Legal Briefs

Monitoring the Legal System that Rules Our Lives

Issue Five
June 30, 1997
The National Center for Public Policy Research
Amy Moritz Ridenour, President
501 Capitol Court, N.E.
Washington, D.C. 20002
202/543-4110
Fax 202/543-5975
[email protected]
http://www.nationalcenter.org

Mental Health Standards a Stress

Investor's Business Daily reports that although most courts are keeping high standards in lawsuits against employees by workers claiming to be mentally ill, there still are some bizarre claims to consider:

1) A customer service representative was hired to handle the telephone in an eye-care products firm and sued his employer when he felt too stressed to answer the phones.

2) A waitress in Alabama claims she suffered public attacks because she couldn't cope with the restaurant's crowds (her suit was thrown out of court).

The Equal Employment Opportunities Commission has been swamped with disability-related complaints, ranging from stress to schizophrenia. One problem is that the Americans with Disabilities Act requires employers to consider an employee's "special needs" -- a nebulous term ripe for misinterpretation and exploitation.

Milk-A-Lawsuit

This time it's a milk drinker filing a lawsuit against the dairy industry because he says his lifetime of milk drinking clogged his arteries. The Houston Chronicle reports on June 10 that Norman Mayo, 61, believes milk should have a warning label similar to those on cigarettes because "it is just as dangerous as tobacco."

Even the wholesome dairy industry is not immune to people looking for some deep pockets to dig into as they try to find a, dare we say, a new "cash cow."

Attorney Calls for "Revolution" in the Legal Profession

Recognizing that lawyers have an uphill battle in restoring the public's faith in their ethics and standards, San Francisco attorney Harrison Sheppard suggests in the San Francisco Chronicle on June 4 that a revolution is needed in the profession, one where "peacemaking, not adversarial skills must be emphasized." Legal training and practice focused on conciliation instead of attack would be a refreshing change and is fundamental if our society expects to reverse the aggressive style so routinely employed today, Sheppard says.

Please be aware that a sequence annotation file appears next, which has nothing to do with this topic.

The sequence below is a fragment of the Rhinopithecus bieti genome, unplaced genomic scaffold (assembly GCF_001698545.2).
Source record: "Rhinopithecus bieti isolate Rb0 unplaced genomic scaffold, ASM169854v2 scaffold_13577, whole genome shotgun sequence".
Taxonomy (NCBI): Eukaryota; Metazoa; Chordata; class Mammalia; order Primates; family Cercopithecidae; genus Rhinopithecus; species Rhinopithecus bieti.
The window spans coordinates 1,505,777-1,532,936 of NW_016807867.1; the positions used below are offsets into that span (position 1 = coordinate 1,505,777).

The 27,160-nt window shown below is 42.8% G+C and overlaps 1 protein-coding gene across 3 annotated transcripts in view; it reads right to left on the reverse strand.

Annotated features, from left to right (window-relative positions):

Sheppard allows that it would be a challenge for lawyers to "think, and to act, as peacemakers first, peacemakers second, peacemakers third, and as warriors only in the very last resort," but he believes its vital that they do so. "Ancient and modern history show," he says, "that when conflict among sharply differing factions in democratic societies grows, and legal institutions become inadequate to resolve them peacefully, the result is either authoritarian government or mob rule. American democracy may survive and prosper in the 21st century only if we lawyers learn to do more than ever before to help harmonize our miraculous American diversity."

Tort D'Jour

Once again, thanks to Ann Landers for providing another laugh for her millions of readers as they enjoy their morning coffee. This time, a California resident offered a story about a group of four robbers who entered a Hayward, California bar brandishing weapons, hassled the patrons and robbed the establishment. After police shot and wounded one of the gunmen, two others ran back into the bar to take some hostages. One of the masked gunmen was stabbed with a pocket knife by his hostage and was killed when the knife hit an artery.

A typical cops and robbers story... until you hear the punch line: the family of the dead robber later sued the bar claiming it did not provide a "safe environment" for the thief.*





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The National Center for Public Policy Research
501 Capitol Court, N.E.
Washington, D.C. 20002
202/543-4110
Fax 202/543-5975
E-Mail: [email protected]
Legal Briefs E-Mail: [email protected]

Web: www.nationalcenter.org





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